Concrete Operational Children in the concrete operational stage, ages 7 to 11, develop the ability to think logically about the physical world. Middle childhood is a time of understanding concepts such as size, distance, and constancy of matter, and cause and effect relationships. A child knows that a scrambled egg is still an egg and that 8 ounces of water is still 8 ounces no matter what shape of glass contains it.
Formal Operational During the formal operational stage children, at about age 12, acquire the ability to think logically about concrete and abstract events. The teenager who has reached this stage is able to consider possibilities and to contemplate ideas about situations that have never been directly encountered. More abstract understanding of religious ideas or morals or ethics and abstract principles such as freedom and dignity can be considered.

Criticisms of Piaget’s Theory

Piaget has been criticized for overemphasizing the role that physical maturation plays in cognitive development and underestimating the role that culture and interaction (or experience) plays in cognitive development. Looking across cultures reveals considerable variation in what children are able to do at various ages. Piaget may have underestimated what children are capable of given the right circumstances (Lumen Learning, n.d.). 

 Note About Piaget’s Theory of Cognitive Development

Piaget, one of the most influential cognitive theorists, believed that

  • Understanding is motivated by trying to balance what we sense in the world and what we know in our minds.
  • Understanding is organized through creating categories of knowledge. When presented with new knowledge we may add new schema or modify existing ones.

Children’s understanding of how the world changes in their cognitive skills mature through four stages: sensorimotor stage, preoperational stage, concrete operational stage, and formal operational stage.

Lev Vygotsky’s Sociocultural Theory

Lev Vygotsky (1896-1934) was a Russian psychologist who wrote in the early 1900s but whose work was discovered in the United States in the 1960s but became more widely known in the 1980s. Vygotsky differed with Piaget in that he believed that a person not only has a set of abilities, but also a set of potential abilities that can be realized if given the proper guidance from others. Vygotsky’s sociocultural theory emphasizes the importance of culture and interaction in the development of cognitive abilities. He believed that through guided participation known as scaffolding, with a teacher or capable peer, a child can learn cognitive skills within a certain range known as the zone of proximal development (Lumen Learning, n.d.).  This belief was that development occurred first through children’s immediate social interactions, and then moved to the individual level as they began to internalize their learning (Leon, n.d.)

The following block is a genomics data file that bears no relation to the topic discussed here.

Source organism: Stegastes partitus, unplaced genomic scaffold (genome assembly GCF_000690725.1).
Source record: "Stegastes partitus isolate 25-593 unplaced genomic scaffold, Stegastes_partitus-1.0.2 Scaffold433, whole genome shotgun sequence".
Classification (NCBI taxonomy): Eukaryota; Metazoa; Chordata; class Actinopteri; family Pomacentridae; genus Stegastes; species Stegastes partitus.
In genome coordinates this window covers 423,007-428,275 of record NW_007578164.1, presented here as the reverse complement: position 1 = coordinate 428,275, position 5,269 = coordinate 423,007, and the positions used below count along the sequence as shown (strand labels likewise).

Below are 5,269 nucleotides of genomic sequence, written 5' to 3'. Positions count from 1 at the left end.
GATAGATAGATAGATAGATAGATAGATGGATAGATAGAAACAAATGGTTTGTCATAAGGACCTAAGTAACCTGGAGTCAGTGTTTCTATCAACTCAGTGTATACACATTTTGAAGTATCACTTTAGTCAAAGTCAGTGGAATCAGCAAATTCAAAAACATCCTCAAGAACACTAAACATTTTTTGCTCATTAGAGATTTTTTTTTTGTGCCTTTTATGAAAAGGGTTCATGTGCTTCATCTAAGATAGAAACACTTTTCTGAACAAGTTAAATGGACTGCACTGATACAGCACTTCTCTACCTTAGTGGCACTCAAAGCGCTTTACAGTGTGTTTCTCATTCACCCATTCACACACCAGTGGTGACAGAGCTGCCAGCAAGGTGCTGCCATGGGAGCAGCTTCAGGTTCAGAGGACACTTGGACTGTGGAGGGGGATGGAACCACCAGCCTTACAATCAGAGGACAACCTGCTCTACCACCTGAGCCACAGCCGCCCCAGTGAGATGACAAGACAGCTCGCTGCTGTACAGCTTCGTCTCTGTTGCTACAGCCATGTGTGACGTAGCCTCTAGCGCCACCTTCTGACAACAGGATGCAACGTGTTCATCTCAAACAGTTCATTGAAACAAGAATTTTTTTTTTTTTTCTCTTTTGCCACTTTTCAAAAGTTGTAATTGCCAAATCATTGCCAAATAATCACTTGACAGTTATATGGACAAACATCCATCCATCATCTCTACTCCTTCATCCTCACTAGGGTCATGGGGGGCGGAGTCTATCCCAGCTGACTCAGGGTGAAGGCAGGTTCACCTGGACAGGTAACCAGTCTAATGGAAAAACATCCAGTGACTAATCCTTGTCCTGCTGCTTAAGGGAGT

Image of Lev Vygotsky
Figure 1.18: Lev Vygotsky (Image by the Vygotsky Project is licensed under CC BY-SA 3.0)
Have you ever taught a child to perform a task? Maybe it was brushing their teeth or preparing food. Chances are you spoke to them and described what you were doing while you demonstrated the skill and let them work along with you all through the process. You gave them assistance when they seemed to need it, but once they knew what to do-you stood back and let them go. This is scaffolding and can be seen demonstrated throughout the world. This approach to teaching has also been adopted by educators. Rather than assessing students on what they are doing, they should be understood in terms of what they are capable of doing with the proper guidance. You can see how Vygotsky would be very popular with modern day educators (Lumen Learning, n.d.).

Main Points to Note About Vygotsky’s Sociocultural Theory

Vygotsky concentrated on the child’s interactions with peers and adults. He believed that the child was an apprentice, learning through sensitive social interactions with more skilled peers and adults.

Comparing Piaget and Vygotsky

Vygotsky concentrated more on the child’s immediate social and cultural environment and their interactions with adults and peers. While Piaget saw the child as actively discovering the world through individual interactions with it, Vygotsky saw the child as more of an apprentice, learning through a social environment of others who had more experience and were sensitive to the child’s needs and abilities (Leon, n.d.). 

Like Vygotsky, Bronfenbrenner looked at the social influences on learning and development.

Indigenous Perspectives